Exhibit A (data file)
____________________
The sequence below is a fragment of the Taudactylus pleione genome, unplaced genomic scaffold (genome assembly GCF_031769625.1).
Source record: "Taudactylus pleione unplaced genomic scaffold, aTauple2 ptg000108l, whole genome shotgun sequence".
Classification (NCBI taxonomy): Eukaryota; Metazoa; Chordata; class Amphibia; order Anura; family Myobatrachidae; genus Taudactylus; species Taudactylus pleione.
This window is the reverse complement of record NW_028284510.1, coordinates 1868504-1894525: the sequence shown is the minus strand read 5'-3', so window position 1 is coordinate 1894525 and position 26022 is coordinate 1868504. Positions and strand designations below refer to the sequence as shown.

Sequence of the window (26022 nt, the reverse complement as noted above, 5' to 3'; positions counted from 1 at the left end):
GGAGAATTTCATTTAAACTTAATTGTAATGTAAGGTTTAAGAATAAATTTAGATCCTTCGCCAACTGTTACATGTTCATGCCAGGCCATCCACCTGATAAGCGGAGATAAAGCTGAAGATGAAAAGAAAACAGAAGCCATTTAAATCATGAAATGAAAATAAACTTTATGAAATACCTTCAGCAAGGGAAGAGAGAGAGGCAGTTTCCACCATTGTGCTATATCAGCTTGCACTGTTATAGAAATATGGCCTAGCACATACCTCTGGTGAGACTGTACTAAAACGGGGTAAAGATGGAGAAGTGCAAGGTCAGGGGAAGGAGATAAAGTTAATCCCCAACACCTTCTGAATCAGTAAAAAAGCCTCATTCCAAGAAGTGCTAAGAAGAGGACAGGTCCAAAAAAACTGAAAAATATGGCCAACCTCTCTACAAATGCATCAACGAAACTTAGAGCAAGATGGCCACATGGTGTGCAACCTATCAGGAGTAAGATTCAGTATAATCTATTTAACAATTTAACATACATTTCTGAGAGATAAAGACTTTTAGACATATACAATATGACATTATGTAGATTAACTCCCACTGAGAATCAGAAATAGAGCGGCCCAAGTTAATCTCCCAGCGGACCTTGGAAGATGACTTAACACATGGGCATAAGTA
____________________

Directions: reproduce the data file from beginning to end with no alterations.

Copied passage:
The sequence below is a fragment of the Taudactylus pleione genome, unplaced genomic scaffold (genome assembly GCF_031769625.1).
Source record: "Taudactylus pleione unplaced genomic scaffold, aTauple2 ptg000108l, whole genome shotgun sequence".
Classification (NCBI taxonomy): Eukaryota; Metazoa; Chordata; class Amphibia; order Anura; family Myobatrachidae; genus Taudactylus; species Taudactylus pleione.
This window is the reverse complement of record NW_028284510.1, coordinates 1868504-1894525: the sequence shown is the minus strand read 5'-3', so window position 1 is coordinate 1894525 and position 26022 is coordinate 1868504. Positions and strand designations below refer to the sequence as shown.

Sequence of the window (26022 nt, the reverse complement as noted above, 5' to 3'; positions counted from 1 at the left end):
GGAGAATTTCATTTAAACTTAATTGTAATGTAAGGTTTAAGAATAAATTTAGATCCTTCGCCAACTGTTACATGTTCATGCCAGGCCATCCACCTGATAAGCGGAGATAAAGCTGAAGATGAAAAGAAAACAGAAGCCATTTAAATCATGAAATGAAAATAAACTTTATGAAATACCTTCAGCAAGGGAAGAGAGAGAGGCAGTTTCCACCATTGTGCTATATCAGCTTGCACTGTTATAGAAATATGGCCTAGCACATACCTCTGGTGAGACTGTACTAAAACGGGGTAAAGATGGAGAAGTGCAAGGTCAGGGGAAGGAGATAAAGTTAATCCCCAACACCTTCTGAATCAGTAAAAAAGCCTCATTCCAAGAAGTGCTAAGAAGAGGACAGGTCCAAAAAAACTGAAAAATATGGCCAACCTCTCTACAAATGCATCAACGAAACTTAGAGCAAGATGGCCACATGGTGTGCAACCTATCAGGAGTAAGATTCAGTATAATCTATTTAACAATTTAACATACATTTCTGAGAGATAAAGACTTTTAGACATATACAATATGACATTATGTAGATTAACTCCCACTGAGAATCAGAAATAGAGCGGCCCAAGTTAATCTCCCAGCGGACCTTGGAAGATGACTTAACACATGGGCATAAGTA